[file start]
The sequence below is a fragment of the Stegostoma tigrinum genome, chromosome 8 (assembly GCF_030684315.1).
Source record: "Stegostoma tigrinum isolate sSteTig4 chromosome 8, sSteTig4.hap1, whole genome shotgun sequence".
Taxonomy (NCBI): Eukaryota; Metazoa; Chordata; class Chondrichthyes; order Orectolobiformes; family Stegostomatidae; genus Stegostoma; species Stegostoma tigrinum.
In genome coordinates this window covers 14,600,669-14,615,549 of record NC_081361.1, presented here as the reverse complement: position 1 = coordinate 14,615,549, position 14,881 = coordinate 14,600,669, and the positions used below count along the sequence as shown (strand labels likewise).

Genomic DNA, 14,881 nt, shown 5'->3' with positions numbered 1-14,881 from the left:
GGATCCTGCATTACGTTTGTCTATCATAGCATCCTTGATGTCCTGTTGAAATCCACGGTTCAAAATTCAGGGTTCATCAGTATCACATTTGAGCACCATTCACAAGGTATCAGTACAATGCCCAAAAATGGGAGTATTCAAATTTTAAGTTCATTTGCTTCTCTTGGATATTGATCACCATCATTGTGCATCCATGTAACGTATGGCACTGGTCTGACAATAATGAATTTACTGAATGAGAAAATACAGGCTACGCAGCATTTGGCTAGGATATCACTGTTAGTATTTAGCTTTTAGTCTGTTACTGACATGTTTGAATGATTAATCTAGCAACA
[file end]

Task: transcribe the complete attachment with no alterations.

The sequence below is a fragment of the Stegostoma tigrinum genome, chromosome 8 (assembly GCF_030684315.1).
Source record: "Stegostoma tigrinum isolate sSteTig4 chromosome 8, sSteTig4.hap1, whole genome shotgun sequence".
Taxonomy (NCBI): Eukaryota; Metazoa; Chordata; class Chondrichthyes; order Orectolobiformes; family Stegostomatidae; genus Stegostoma; species Stegostoma tigrinum.
In genome coordinates this window covers 14,600,669-14,615,549 of record NC_081361.1, presented here as the reverse complement: position 1 = coordinate 14,615,549, position 14,881 = coordinate 14,600,669, and the positions used below count along the sequence as shown (strand labels likewise).

Genomic DNA, 14,881 nt, shown 5'->3' with positions numbered 1-14,881 from the left:
GGATCCTGCATTACGTTTGTCTATCATAGCATCCTTGATGTCCTGTTGAAATCCACGGTTCAAAATTCAGGGTTCATCAGTATCACATTTGAGCACCATTCACAAGGTATCAGTACAATGCCCAAAAATGGGAGTATTCAAATTTTAAGTTCATTTGCTTCTCTTGGATATTGATCACCATCATTGTGCATCCATGTAACGTATGGCACTGGTCTGACAATAATGAATTTACTGAATGAGAAAATACAGGCTACGCAGCATTTGGCTAGGATATCACTGTTAGTATTTAGCTTTTAGTCTGTTACTGACATGTTTGAATGATTAATCTAGCAACA